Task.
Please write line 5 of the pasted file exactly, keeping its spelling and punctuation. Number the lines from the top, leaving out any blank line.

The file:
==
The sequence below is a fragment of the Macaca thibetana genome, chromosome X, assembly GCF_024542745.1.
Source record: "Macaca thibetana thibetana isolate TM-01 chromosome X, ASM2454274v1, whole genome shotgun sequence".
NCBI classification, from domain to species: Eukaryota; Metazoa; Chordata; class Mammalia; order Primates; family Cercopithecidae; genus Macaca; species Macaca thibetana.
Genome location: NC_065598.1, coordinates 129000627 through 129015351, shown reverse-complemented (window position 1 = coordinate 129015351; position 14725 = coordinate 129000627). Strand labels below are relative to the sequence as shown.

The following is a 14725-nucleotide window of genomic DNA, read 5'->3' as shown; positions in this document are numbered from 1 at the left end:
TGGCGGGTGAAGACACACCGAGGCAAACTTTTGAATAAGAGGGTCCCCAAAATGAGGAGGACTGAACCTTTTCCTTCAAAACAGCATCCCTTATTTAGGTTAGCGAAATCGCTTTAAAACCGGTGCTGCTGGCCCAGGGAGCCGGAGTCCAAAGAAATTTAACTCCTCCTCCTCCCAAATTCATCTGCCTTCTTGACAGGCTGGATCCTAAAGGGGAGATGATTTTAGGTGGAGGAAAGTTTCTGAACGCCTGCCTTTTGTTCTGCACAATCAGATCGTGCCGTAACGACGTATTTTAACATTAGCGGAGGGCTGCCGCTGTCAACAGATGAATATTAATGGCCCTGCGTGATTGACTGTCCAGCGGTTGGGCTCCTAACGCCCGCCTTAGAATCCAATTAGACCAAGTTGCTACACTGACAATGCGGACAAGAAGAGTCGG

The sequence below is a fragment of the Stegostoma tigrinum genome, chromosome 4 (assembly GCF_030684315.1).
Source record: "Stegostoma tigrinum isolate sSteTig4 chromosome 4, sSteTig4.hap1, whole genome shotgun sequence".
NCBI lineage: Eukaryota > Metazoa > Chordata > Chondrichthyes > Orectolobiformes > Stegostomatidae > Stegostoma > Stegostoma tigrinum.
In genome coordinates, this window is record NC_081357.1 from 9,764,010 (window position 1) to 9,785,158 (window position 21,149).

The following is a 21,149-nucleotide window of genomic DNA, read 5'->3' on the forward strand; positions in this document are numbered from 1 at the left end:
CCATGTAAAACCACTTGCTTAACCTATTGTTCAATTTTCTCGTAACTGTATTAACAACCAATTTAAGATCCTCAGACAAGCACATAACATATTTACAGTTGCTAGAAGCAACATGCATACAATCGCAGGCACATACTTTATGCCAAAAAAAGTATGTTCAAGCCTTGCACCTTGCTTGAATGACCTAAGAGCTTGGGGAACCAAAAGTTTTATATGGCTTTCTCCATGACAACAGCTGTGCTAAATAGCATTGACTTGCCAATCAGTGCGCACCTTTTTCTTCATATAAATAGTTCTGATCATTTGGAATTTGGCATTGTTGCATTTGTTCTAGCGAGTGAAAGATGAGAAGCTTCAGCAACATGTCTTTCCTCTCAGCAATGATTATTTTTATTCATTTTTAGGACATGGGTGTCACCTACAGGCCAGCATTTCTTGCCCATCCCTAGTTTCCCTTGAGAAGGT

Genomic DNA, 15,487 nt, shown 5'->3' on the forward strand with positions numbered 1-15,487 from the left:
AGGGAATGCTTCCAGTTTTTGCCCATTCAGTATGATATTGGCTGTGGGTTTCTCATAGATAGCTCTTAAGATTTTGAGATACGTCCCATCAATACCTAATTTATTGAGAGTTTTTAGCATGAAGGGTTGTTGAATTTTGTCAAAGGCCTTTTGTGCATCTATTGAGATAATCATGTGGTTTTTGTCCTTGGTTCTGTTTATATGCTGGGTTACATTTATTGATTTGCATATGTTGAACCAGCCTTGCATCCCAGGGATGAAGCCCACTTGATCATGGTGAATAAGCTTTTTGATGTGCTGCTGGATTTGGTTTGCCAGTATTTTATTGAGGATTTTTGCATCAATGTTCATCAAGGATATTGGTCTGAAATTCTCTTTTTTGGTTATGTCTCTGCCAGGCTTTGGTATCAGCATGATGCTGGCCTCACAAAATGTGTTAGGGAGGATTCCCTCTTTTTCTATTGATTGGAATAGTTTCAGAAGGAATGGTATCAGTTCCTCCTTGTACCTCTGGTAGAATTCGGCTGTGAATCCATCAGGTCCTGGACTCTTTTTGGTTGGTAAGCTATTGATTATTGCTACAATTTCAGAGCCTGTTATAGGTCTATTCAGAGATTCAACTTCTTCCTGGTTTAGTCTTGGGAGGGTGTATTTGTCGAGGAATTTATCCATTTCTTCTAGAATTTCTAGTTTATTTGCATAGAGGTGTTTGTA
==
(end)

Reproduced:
The following is a 14725-nucleotide window of genomic DNA, read 5'->3' as shown; positions in this document are numbered from 1 at the left end: